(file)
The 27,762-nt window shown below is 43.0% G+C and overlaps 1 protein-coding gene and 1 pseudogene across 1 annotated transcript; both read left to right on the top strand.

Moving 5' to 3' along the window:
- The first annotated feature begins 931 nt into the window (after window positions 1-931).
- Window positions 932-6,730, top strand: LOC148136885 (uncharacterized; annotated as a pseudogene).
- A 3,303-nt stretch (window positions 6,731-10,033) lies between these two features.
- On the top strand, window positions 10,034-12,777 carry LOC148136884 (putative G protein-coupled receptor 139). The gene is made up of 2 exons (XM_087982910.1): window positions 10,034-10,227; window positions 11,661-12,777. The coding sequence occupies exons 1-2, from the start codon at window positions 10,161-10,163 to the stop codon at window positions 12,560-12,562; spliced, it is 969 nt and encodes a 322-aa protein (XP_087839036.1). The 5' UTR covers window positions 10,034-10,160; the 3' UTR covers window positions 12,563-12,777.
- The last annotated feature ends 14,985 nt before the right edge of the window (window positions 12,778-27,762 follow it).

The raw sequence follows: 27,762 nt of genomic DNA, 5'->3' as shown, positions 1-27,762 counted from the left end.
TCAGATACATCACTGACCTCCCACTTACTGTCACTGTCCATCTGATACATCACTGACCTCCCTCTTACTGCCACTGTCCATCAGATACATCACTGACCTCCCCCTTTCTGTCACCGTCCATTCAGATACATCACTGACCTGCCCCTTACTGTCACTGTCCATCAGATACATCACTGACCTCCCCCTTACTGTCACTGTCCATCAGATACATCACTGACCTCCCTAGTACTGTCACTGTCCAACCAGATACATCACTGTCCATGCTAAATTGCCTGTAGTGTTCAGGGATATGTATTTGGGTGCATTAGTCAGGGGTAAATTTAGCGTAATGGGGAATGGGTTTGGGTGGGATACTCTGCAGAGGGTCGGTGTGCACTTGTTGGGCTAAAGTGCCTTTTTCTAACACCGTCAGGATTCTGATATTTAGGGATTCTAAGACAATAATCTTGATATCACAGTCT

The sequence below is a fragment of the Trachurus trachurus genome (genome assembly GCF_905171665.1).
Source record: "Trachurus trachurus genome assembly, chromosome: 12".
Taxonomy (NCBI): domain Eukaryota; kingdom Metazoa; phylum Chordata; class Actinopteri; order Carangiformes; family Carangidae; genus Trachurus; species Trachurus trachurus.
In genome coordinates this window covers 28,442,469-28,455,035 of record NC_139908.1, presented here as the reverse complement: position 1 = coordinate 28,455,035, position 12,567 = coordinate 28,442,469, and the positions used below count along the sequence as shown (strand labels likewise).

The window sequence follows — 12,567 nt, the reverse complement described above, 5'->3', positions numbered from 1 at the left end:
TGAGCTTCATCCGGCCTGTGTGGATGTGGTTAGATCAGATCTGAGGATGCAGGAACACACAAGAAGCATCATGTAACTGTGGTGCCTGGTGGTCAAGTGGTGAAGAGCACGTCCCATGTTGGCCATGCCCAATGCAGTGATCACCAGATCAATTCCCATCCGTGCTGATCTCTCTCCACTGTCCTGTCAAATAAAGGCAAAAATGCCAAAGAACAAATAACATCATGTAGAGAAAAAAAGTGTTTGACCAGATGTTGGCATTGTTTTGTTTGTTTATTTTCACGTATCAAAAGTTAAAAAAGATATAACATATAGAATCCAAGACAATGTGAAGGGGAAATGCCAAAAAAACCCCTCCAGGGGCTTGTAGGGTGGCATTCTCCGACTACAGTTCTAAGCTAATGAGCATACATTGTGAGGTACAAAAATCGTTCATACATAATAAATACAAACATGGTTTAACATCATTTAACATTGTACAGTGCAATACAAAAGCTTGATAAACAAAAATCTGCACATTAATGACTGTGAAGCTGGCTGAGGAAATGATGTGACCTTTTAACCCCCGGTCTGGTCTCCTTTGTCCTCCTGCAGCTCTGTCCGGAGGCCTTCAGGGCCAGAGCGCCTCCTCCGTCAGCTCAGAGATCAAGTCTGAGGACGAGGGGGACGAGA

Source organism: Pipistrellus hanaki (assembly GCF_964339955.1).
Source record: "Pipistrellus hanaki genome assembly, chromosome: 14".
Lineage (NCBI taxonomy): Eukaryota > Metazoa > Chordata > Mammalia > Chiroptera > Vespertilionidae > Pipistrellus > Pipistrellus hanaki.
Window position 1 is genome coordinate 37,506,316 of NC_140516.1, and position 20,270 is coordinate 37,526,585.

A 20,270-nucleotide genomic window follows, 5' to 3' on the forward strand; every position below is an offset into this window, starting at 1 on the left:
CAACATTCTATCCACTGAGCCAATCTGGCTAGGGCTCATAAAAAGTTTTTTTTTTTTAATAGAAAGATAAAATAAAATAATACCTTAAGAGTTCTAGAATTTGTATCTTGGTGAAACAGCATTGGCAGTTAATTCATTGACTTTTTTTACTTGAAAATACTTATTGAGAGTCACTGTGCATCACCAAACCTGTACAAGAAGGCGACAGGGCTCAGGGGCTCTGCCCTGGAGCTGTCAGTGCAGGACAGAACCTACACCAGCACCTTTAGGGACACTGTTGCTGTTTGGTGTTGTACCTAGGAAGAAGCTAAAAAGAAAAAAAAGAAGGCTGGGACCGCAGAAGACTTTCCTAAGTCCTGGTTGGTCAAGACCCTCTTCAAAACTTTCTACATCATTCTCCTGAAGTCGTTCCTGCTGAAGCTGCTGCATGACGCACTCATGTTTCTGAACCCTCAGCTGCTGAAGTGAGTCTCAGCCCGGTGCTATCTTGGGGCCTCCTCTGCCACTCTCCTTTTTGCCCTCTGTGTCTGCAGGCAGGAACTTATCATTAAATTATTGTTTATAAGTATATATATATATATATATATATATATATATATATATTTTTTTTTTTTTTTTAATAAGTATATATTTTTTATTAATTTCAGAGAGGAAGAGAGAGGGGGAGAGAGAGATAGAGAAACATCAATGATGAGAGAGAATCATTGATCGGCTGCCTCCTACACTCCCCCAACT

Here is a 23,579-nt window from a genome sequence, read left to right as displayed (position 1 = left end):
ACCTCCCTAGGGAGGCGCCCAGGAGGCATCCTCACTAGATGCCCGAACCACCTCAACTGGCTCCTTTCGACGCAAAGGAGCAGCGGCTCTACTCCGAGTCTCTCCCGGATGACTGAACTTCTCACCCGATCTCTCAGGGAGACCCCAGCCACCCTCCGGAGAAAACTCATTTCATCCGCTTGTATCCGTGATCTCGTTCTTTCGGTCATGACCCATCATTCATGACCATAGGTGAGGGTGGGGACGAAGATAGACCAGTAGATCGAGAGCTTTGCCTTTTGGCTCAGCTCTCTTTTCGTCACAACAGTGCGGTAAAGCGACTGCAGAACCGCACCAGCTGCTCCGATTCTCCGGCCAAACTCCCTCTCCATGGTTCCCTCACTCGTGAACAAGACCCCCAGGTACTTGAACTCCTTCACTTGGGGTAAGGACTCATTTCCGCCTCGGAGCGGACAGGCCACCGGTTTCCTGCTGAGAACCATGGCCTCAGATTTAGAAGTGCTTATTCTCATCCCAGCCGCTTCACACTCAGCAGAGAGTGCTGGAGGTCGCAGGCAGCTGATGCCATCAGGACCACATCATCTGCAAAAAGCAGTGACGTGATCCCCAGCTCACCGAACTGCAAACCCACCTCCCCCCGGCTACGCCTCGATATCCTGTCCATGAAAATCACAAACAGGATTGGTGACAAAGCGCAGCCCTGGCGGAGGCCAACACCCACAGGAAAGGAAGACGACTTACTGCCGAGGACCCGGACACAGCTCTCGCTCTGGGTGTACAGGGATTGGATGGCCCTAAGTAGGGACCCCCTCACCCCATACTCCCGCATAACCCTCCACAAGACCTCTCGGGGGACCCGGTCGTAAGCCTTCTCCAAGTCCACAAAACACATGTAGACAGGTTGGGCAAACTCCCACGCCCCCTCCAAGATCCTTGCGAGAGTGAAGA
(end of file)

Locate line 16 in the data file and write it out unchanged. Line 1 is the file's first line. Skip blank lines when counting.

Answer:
Source organism: Pipistrellus hanaki (assembly GCF_964339955.1).